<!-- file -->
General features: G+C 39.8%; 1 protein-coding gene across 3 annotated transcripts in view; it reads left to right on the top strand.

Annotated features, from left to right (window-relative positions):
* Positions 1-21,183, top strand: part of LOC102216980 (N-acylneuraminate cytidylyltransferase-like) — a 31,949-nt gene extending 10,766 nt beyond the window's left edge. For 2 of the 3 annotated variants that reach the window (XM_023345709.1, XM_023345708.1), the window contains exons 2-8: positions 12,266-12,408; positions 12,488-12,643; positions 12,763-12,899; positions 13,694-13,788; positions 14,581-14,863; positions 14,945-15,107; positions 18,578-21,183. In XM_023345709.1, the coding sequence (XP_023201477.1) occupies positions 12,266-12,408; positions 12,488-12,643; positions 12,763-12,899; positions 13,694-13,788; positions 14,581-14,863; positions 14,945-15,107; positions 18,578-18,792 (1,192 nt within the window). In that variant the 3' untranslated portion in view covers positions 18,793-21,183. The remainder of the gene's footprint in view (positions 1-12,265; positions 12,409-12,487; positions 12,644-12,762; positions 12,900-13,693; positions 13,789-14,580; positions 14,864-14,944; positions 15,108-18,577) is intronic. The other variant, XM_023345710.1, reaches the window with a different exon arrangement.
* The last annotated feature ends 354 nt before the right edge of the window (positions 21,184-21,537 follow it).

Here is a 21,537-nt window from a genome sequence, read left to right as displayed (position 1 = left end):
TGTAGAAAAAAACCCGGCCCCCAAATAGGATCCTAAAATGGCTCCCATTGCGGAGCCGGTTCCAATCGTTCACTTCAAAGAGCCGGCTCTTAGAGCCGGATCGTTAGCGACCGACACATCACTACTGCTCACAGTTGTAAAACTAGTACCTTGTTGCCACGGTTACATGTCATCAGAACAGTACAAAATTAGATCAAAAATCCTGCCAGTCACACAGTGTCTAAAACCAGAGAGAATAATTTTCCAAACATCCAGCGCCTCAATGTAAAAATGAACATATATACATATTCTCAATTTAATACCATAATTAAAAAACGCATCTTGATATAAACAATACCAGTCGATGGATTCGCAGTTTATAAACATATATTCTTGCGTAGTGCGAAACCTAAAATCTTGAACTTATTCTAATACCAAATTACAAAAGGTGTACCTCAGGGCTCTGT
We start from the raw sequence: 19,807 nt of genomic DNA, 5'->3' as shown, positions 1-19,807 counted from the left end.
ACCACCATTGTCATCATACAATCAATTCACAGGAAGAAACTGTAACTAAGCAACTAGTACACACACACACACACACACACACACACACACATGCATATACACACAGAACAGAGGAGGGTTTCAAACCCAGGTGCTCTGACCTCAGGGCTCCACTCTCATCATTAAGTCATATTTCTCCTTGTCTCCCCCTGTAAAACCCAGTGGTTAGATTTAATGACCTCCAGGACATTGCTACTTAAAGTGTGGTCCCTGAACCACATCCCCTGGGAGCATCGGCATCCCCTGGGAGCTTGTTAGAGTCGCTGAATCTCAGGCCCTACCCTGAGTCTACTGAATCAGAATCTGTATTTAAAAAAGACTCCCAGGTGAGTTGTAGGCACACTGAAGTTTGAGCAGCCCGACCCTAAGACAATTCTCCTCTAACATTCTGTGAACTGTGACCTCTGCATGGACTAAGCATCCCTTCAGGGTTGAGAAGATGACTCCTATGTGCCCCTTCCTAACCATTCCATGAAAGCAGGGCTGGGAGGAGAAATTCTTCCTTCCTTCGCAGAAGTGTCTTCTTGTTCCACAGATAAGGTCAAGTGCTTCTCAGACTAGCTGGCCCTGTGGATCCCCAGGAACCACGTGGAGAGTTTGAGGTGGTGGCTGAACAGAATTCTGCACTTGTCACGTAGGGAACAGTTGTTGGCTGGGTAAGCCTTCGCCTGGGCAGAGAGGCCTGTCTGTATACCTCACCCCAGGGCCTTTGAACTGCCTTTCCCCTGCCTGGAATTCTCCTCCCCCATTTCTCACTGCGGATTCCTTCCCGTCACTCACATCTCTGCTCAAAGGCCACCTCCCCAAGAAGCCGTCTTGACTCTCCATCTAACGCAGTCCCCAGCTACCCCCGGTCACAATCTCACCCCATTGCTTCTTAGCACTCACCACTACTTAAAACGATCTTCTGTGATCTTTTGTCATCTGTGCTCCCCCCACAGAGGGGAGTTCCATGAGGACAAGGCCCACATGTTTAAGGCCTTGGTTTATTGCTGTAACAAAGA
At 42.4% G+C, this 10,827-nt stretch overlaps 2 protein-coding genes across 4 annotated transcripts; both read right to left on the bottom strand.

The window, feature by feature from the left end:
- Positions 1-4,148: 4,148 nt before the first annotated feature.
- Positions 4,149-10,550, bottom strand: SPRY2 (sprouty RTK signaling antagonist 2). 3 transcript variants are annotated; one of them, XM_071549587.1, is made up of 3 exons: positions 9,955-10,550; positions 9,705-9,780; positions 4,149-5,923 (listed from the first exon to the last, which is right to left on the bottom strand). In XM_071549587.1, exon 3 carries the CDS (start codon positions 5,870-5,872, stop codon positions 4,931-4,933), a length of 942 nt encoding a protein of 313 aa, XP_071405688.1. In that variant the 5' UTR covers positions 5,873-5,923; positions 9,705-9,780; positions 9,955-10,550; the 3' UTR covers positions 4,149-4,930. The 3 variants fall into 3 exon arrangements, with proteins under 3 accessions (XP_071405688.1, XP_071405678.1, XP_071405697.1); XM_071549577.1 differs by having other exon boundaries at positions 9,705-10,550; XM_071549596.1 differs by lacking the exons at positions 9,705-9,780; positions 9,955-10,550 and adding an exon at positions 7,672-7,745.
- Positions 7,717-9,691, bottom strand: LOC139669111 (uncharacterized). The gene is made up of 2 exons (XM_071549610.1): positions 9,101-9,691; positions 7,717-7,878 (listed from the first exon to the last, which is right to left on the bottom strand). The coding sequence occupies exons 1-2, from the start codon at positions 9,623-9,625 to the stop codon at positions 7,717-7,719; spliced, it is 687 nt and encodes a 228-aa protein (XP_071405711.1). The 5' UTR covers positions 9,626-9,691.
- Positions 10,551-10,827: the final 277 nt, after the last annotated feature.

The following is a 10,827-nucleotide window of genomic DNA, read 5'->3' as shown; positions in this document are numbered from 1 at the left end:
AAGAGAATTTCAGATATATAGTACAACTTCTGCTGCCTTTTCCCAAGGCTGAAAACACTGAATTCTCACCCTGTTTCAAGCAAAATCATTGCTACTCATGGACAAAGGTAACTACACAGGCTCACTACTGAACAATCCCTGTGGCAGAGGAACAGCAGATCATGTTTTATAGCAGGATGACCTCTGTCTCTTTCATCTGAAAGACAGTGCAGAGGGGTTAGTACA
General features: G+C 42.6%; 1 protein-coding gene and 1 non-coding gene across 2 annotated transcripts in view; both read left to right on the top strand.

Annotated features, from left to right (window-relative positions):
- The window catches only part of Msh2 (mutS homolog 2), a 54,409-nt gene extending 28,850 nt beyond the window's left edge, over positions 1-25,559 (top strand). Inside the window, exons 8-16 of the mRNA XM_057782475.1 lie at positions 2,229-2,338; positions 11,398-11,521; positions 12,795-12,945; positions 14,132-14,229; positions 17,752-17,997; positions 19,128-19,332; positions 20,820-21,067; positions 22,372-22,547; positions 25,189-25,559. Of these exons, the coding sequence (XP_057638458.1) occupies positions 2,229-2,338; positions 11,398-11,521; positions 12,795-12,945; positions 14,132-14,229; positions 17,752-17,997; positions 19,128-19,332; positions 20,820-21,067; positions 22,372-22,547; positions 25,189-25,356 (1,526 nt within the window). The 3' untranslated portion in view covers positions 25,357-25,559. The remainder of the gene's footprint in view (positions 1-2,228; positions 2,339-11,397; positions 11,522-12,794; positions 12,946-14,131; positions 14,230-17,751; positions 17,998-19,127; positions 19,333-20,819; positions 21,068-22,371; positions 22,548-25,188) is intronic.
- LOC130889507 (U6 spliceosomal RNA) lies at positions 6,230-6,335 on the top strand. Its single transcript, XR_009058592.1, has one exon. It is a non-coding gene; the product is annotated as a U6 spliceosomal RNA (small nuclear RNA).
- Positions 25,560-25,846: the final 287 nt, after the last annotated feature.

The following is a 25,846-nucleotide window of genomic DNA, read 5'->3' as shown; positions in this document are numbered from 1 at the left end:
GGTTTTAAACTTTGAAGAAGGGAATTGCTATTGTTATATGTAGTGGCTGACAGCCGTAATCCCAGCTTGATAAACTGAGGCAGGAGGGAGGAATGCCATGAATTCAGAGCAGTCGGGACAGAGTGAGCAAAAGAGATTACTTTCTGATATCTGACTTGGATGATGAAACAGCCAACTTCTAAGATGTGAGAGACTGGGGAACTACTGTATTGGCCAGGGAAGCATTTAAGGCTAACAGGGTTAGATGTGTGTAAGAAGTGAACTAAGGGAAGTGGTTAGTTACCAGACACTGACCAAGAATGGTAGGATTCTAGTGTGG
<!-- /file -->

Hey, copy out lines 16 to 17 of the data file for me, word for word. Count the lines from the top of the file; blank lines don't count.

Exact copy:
AAGAGAATTTCAGATATATAGTACAACTTCTGCTGCCTTTTCCCAAGGCTGAAAACACTGAATTCTCACCCTGTTTCAAGCAAAATCATTGCTACTCATGGACAAAGGTAACTACACAGGCTCACTACTGAACAATCCCTGTGGCAGAGGAACAGCAGATCATGTTTTATAGCAGGATGACCTCTGTCTCTTTCATCTGAAAGACAGTGCAGAGGGGTTAGTACA
General features: G+C 42.6%; 1 protein-coding gene and 1 non-coding gene across 2 annotated transcripts in view; both read left to right on the top strand.